A ‘shooting mode’ generally refers to the method your camera uses to select its exposure. Most advanced cameras have four principal shooting modes (known colloquially as the ‘PASM’ modes), a fully automatic mode (marked with a green box, or ‘auto’), and perhaps a small selection of scene modes (although these won’t be present in the highest spec professional bodies).
Preset scene modes
Most compact, bridge, mirrorless, and entry-level DSLRs have a number of ‘preset’ modes. These are semi-automatic modes designed to help you with your photography. In effect, you are telling the camera what kind of photos you are about to take, for example sports photos, portraits, or photos at night, and the camera helps you by using pre-programmed settings, customised for that particular type of photo.
‘Snow’ and ‘Beach’ modes are often found cameras. When you use either of these modes you are in effect warning the camera not to take an overall light reading from the scene as a whole as this is likely to contain large areas of very bright sand or snow, which can trick the camera into underexposing the subject. However, the camera can only use a predetermined adjustment to allow for this, which may not match the actual scene. Learn to use PASM and you’ll be sure to get the exposure you want every time.
Although scene modes can help the novice photographer capture images in certain situations, they don’t do anything you can’t do with a little bit of understanding of photography and the PASM modes. In fact, the better that you understand the PASM modes and what they can do, the more you’ll be able to get out of your camera and the better photos you’ll be able to create.
In Auto mode, the photographer has a very limited amount of influence over what the camera is doing. The camera selects the aperture, shutter speed, ISO, focusing mode, and just about everything else. This mode turns your camera into a ‘point and shoot’ camera not that different from a simple compact camera—point at what you want to take a photo of, press the button, and the camera does the rest.
There’s nothing inherently wrong with using the Auto mode, but if you stick to Auto mode you miss out on the opportunity to make the most from the scene that you’re photographing and really say something through your images.
In Auto mode the camera will do its best to choose the exposure—and ISO and focusing mode—that it thinks will provide the best results based on a database of thousand of images which it compares against the one you’re shooting. However, all scenes are unique in one way or another and, as the photographer, only you know what you want the final image to look like—whether you want to deliberately overexpose, blur, or emphasise one element over another. If you really want to take control of your photos, you need to take control of your camera.
P – Program mode
Program mode is one step up from Auto mode, and many enthusiast photographers use it on a regular basis. In this mode, the photographer selects everything except the aperture and shutter speed, which the camera calculates for you. If the camera comes up with a combination of the two you don’t like, you can usually use a wheel on your camera to change the settings for equivalent exposure: turn one way and you’ll see the aperture get smaller and the shutter speed get faster—and vice-versa if you turn it the other way. You can also use exposure compensation to fine tune the image.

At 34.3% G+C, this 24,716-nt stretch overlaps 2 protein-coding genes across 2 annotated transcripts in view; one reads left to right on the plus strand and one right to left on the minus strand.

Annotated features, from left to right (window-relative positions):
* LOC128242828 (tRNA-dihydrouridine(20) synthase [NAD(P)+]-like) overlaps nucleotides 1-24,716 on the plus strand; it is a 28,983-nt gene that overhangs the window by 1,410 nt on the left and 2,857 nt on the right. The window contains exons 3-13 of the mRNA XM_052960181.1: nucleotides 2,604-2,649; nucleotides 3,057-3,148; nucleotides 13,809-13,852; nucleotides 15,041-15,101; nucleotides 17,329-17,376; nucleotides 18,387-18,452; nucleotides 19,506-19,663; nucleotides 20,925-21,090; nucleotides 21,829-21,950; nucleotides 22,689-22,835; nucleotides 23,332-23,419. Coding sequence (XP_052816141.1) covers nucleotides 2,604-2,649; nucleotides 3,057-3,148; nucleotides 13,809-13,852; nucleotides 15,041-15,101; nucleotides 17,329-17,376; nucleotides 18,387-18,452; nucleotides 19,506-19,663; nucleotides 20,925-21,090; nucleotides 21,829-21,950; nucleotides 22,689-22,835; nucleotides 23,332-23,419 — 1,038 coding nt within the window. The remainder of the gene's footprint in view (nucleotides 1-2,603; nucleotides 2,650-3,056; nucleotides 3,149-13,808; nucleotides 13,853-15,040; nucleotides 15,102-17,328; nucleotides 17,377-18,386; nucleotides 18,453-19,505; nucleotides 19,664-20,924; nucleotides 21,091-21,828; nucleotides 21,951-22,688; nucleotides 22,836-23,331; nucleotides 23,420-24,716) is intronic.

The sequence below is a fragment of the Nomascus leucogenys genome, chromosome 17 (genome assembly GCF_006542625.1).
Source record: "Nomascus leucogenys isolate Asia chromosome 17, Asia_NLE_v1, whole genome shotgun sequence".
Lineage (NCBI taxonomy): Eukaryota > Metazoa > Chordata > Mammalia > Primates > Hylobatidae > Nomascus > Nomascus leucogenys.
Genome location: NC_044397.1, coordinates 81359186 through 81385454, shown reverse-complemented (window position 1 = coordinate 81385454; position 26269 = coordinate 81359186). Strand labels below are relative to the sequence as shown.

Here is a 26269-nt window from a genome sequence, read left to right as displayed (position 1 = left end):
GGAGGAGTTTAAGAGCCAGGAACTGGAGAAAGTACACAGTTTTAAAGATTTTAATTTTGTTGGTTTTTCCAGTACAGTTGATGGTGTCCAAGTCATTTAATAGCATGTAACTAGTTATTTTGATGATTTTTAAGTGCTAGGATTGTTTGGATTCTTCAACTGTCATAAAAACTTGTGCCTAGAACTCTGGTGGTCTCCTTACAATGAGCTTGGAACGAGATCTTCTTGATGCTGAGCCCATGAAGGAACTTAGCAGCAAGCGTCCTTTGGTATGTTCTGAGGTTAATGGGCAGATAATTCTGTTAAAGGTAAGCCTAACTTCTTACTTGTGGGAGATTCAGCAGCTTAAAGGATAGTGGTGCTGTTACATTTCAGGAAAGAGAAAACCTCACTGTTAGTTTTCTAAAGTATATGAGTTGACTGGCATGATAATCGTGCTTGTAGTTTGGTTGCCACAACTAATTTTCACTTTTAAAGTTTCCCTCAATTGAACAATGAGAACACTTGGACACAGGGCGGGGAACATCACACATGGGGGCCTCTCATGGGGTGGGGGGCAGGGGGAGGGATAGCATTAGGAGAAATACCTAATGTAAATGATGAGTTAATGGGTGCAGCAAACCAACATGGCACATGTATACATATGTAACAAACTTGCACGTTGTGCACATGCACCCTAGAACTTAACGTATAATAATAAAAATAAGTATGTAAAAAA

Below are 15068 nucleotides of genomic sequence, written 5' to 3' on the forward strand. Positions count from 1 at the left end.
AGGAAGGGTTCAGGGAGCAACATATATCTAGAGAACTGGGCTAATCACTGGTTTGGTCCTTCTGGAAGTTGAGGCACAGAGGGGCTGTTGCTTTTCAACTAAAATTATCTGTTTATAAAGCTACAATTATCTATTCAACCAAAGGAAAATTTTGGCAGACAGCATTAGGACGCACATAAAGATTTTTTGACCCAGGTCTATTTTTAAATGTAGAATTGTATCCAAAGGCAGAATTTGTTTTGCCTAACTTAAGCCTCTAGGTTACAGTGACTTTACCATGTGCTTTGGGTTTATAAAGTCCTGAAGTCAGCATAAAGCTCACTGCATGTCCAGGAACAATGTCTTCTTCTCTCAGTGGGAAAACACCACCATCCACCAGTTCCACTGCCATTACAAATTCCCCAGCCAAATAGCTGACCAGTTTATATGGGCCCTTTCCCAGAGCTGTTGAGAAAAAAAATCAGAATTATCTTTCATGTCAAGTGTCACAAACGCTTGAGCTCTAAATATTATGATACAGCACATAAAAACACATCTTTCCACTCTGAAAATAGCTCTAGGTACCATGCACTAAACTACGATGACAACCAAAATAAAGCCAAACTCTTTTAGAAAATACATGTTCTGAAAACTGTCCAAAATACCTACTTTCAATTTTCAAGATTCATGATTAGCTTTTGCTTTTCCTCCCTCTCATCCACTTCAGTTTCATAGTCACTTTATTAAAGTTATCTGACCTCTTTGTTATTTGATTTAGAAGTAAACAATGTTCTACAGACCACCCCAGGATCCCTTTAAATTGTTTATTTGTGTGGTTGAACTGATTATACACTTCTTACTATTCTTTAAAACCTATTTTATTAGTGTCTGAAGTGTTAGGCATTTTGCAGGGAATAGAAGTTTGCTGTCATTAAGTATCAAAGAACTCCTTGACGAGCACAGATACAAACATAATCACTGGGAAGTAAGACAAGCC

S or Tv – Shutter Priority mode
Shutter Priority is a mode where you dial in a shutter speed (say, 1/200 second), and the camera will automatically select an appropriate aperture setting that provides an ‘accurate’ exposure based on the available light. One situation where you might use Shutter Priority is if you’re shooting sports and you need a minimum shutter speed to freeze the action, or where you want to use a deliberately slow shutter speed for creative effect.
A or Av – Aperture Priority
Aperture Priority is the opposite of Shutter Priority: you select the aperture, and the camera calculates the shutter speed. Photographers for whom controlling depth of field is more important than freezing action are more likely to use aperture priority.
When shooting in Aperture Priority, keep an eye on your shutter speed—if it is very fast without you needing it to be, you may be able to use a slower ISO, which gives images with less noise, or a narrower aperture to extend depth of field. Conversely, if it’s very slow, your photos might come out blurry, so you may want to ramp up the ISO or use a larger aperture setting.
M – Manual
Manual mode is for the true control-freaks among us. In Manual, you select both the shutter speed and aperture. Your camera will still help you, by using its light meter to indicate whether it thinks you are choosing an exposure that is too dark, too bright, or ‘correct,’ but you’re free to ignore the recommendation and take your photographs using whatever settings. This gives you total creative control over the camera.
If you’re new to photography, you might not want to dive straight into manual mode, but by slowing taking more control of your camera, you’ll find yourself creating the images that you want, rather than your camera.
Start with P mode and move into S/Tv or A/Av modes, before launching into total control. And even if you usually shoot fully manual, you might still find yourself in situations when Aperture or Shutter Priority makes life easier for you!
In The Ilex Introduction to Photography, Haje Jan Kamps guides you through the process of turning your everyday snapshots into great pictures that you can be proud of. It doesn’t matter if you shoot with a smartphone or a top-of-the-range dSLR, this book has everything in it that you need to know!
The Ilex Introduction to Photography, by Haje Jan Kamps
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